Consumers will go North warns DIGI
So believes the Drinks Industry Group of Ireland whose Secretary LVA Chief Executive Donall O’Keeffe has stated that government tax on alcohol is not only driving shoppers over the border but it’s impacting our tourism offering and competitiveness over the medium term.
The combination of high taxes and a weak sterling is driving Christmas shoppers over the border to buy alcohol at hugely discounted rates, he warned, which is having a detrimental impact on exchequer returns, local economies and jobs.
He pointed out that spending on the following basket of goods has proved €53.17 more expensive in the Republic solely due to our higher tax rates and the weakness of sterling (based on Revenue Commissioners Price Survey and exchange rates on 7th November 2016).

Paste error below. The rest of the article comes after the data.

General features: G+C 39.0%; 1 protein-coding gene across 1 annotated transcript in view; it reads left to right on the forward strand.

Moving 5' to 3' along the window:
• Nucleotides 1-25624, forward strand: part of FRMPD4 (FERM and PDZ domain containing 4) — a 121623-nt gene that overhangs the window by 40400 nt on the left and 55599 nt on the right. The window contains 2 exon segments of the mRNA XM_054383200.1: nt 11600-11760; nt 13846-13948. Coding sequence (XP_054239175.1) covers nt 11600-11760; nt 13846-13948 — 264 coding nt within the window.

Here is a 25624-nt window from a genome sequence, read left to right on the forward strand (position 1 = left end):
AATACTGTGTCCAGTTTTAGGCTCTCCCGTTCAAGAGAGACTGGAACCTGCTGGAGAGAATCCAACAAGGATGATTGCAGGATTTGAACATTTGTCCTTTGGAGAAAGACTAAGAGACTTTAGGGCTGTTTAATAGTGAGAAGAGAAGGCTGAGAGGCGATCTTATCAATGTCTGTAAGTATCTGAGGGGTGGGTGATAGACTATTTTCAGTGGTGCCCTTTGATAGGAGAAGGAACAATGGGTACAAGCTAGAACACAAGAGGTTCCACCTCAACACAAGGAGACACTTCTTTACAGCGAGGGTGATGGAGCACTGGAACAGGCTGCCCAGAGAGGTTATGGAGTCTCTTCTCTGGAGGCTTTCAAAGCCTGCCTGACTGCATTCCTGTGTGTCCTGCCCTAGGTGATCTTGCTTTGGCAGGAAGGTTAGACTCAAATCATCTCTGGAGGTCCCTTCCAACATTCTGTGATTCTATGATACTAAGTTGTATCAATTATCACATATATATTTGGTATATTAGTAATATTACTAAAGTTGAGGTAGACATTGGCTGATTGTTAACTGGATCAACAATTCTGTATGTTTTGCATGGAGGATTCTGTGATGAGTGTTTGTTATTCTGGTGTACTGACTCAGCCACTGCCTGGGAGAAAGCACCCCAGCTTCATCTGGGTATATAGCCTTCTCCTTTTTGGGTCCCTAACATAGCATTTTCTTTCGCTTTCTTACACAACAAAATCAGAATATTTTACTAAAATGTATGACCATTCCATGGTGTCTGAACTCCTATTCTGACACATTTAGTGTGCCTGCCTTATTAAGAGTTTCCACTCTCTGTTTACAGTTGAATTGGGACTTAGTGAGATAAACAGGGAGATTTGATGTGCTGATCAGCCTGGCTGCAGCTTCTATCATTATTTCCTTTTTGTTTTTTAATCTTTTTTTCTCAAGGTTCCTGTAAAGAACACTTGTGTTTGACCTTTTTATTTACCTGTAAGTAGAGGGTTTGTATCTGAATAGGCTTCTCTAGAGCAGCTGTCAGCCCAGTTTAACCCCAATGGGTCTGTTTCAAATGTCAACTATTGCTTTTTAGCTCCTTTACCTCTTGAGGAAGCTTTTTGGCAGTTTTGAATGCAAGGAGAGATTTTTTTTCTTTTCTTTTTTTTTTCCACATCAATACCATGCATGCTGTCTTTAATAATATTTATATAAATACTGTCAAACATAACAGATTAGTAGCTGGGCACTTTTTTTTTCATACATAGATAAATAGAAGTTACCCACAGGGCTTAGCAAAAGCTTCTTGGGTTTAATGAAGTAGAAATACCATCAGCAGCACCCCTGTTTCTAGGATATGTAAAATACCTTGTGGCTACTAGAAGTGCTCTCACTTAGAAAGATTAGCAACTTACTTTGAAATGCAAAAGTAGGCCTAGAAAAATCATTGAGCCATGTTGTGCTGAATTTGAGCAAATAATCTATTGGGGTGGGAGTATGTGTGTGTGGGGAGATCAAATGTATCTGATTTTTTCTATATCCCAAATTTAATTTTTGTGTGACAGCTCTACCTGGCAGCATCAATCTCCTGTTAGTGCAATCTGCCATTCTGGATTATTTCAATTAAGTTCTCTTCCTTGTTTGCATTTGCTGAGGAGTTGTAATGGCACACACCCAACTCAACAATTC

|Quantity||Product||Tax saved per unit €|
|1||18 bottles of lager||2.34|
|6||Bottle sparkling wine||27.9|
|1||Case of Sauv. Blanc (12)||14.76|
Having to pay the highest prices for alcohol in Europe driven by our very high taxes and the fall in the value of sterling is making it an economic reality for shoppers to cross the border this Christmas, he commented of the post–Brexit price difference.
“This will have huge repercussions for jobs and businesses across Ireland and could decimate local economies in the border counties,” he added, “A recent poll by Red C for the Sunday Business Post found that 56% of those living in border counties intended to shop over the border in the run-up to Christmas and with cost savings of this magnitude available, it’s hardly surprising. “